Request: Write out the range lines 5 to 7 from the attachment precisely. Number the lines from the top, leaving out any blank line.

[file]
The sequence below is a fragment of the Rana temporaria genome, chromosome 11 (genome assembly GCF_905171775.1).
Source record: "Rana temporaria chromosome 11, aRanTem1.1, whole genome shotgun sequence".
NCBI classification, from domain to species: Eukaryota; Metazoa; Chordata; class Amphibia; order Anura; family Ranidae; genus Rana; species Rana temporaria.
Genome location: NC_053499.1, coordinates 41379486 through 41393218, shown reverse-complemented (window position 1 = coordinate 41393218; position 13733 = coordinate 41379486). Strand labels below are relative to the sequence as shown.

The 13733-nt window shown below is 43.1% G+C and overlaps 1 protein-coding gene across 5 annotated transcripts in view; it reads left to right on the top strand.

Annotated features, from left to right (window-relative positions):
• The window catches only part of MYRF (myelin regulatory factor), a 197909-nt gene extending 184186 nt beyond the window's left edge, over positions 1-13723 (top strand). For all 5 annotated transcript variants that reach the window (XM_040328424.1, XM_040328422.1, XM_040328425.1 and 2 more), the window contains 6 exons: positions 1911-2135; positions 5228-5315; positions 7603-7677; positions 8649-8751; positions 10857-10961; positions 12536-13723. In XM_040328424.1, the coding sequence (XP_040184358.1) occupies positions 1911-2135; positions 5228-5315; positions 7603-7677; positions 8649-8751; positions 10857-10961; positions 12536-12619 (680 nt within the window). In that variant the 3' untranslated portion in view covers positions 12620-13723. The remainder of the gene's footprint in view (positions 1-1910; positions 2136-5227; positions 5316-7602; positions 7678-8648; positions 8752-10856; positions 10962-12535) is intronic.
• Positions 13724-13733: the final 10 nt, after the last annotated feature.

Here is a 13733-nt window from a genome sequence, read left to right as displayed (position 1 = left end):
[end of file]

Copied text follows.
The 13733-nt window shown below is 43.1% G+C and overlaps 1 protein-coding gene across 5 annotated transcripts in view; it reads left to right on the top strand.

Annotated features, from left to right (window-relative positions):
• The window catches only part of MYRF (myelin regulatory factor), a 197909-nt gene extending 184186 nt beyond the window's left edge, over positions 1-13723 (top strand). For all 5 annotated transcript variants that reach the window (XM_040328424.1, XM_040328422.1, XM_040328425.1 and 2 more), the window contains 6 exons: positions 1911-2135; positions 5228-5315; positions 7603-7677; positions 8649-8751; positions 10857-10961; positions 12536-13723. In XM_040328424.1, the coding sequence (XP_040184358.1) occupies positions 1911-2135; positions 5228-5315; positions 7603-7677; positions 8649-8751; positions 10857-10961; positions 12536-12619 (680 nt within the window). In that variant the 3' untranslated portion in view covers positions 12620-13723. The remainder of the gene's footprint in view (positions 1-1910; positions 2136-5227; positions 5316-7602; positions 7678-8648; positions 8752-10856; positions 10962-12535) is intronic.